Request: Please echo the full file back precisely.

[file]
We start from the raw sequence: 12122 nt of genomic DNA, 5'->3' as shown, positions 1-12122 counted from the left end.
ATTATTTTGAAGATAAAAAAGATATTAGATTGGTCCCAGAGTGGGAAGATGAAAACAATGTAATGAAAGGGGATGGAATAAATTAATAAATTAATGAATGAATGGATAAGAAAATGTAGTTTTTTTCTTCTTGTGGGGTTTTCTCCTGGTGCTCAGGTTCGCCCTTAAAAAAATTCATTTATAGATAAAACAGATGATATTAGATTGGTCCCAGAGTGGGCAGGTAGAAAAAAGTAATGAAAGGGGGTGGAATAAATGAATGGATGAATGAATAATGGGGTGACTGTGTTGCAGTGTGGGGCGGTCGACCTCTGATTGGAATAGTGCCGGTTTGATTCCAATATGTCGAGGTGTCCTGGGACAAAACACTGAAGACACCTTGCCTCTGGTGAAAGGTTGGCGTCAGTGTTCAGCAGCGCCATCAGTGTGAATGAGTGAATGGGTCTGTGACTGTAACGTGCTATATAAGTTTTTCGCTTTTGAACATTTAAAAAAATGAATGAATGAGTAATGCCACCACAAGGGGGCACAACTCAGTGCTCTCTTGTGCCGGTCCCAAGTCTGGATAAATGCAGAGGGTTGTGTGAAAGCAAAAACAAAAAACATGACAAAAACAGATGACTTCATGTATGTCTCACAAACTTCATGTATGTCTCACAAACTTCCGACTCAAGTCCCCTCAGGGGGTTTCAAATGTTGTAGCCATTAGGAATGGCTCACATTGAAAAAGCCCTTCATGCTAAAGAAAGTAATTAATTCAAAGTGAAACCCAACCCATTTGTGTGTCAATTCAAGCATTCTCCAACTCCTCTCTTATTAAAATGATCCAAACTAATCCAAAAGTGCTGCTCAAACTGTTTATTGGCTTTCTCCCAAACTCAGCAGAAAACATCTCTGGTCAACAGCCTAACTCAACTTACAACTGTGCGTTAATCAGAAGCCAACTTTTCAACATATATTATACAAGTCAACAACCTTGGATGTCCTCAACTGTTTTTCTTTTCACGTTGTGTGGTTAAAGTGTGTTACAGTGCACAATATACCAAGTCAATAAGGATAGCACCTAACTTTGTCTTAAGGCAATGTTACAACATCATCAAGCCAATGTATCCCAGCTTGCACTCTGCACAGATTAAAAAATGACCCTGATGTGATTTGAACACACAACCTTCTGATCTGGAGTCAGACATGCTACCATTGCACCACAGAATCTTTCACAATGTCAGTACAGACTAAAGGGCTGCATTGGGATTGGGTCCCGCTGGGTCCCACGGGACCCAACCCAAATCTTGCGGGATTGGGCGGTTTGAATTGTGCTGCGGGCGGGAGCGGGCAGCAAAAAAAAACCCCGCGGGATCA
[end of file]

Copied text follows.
We start from the raw sequence: 12122 nt of genomic DNA, 5'->3' as shown, positions 1-12122 counted from the left end.
ATTATTTTGAAGATAAAAAAGATATTAGATTGGTCCCAGAGTGGGAAGATGAAAACAATGTAATGAAAGGGGATGGAATAAATTAATAAATTAATGAATGAATGGATAAGAAAATGTAGTTTTTTTCTTCTTGTGGGGTTTTCTCCTGGTGCTCAGGTTCGCCCTTAAAAAAATTCATTTATAGATAAAACAGATGATATTAGATTGGTCCCAGAGTGGGCAGGTAGAAAAAAGTAATGAAAGGGGGTGGAATAAATGAATGGATGAATGAATAATGGGGTGACTGTGTTGCAGTGTGGGGCGGTCGACCTCTGATTGGAATAGTGCCGGTTTGATTCCAATATGTCGAGGTGTCCTGGGACAAAACACTGAAGACACCTTGCCTCTGGTGAAAGGTTGGCGTCAGTGTTCAGCAGCGCCATCAGTGTGAATGAGTGAATGGGTCTGTGACTGTAACGTGCTATATAAGTTTTTCGCTTTTGAACATTTAAAAAAATGAATGAATGAGTAATGCCACCACAAGGGGGCACAACTCAGTGCTCTCTTGTGCCGGTCCCAAGTCTGGATAAATGCAGAGGGTTGTGTGAAAGCAAAAACAAAAAACATGACAAAAACAGATGACTTCATGTATGTCTCACAAACTTCATGTATGTCTCACAAACTTCCGACTCAAGTCCCCTCAGGGGGTTTCAAATGTTGTAGCCATTAGGAATGGCTCACATTGAAAAAGCCCTTCATGCTAAAGAAAGTAATTAATTCAAAGTGAAACCCAACCCATTTGTGTGTCAATTCAAGCATTCTCCAACTCCTCTCTTATTAAAATGATCCAAACTAATCCAAAAGTGCTGCTCAAACTGTTTATTGGCTTTCTCCCAAACTCAGCAGAAAACATCTCTGGTCAACAGCCTAACTCAACTTACAACTGTGCGTTAATCAGAAGCCAACTTTTCAACATATATTATACAAGTCAACAACCTTGGATGTCCTCAACTGTTTTTCTTTTCACGTTGTGTGGTTAAAGTGTGTTACAGTGCACAATATACCAAGTCAATAAGGATAGCACCTAACTTTGTCTTAAGGCAATGTTACAACATCATCAAGCCAATGTATCCCAGCTTGCACTCTGCACAGATTAAAAAATGACCCTGATGTGATTTGAACACACAACCTTCTGATCTGGAGTCAGACATGCTACCATTGCACCACAGAATCTTTCACAATGTCAGTACAGACTAAAGGGCTGCATTGGGATTGGGTCCCGCTGGGTCCCACGGGACCCAACCCAAATCTTGCGGGATTGGGCGGTTTGAATTGTGCTGCGGGCGGGAGCGGGCAGCAAAAAAAAACCCCGCGGGATCA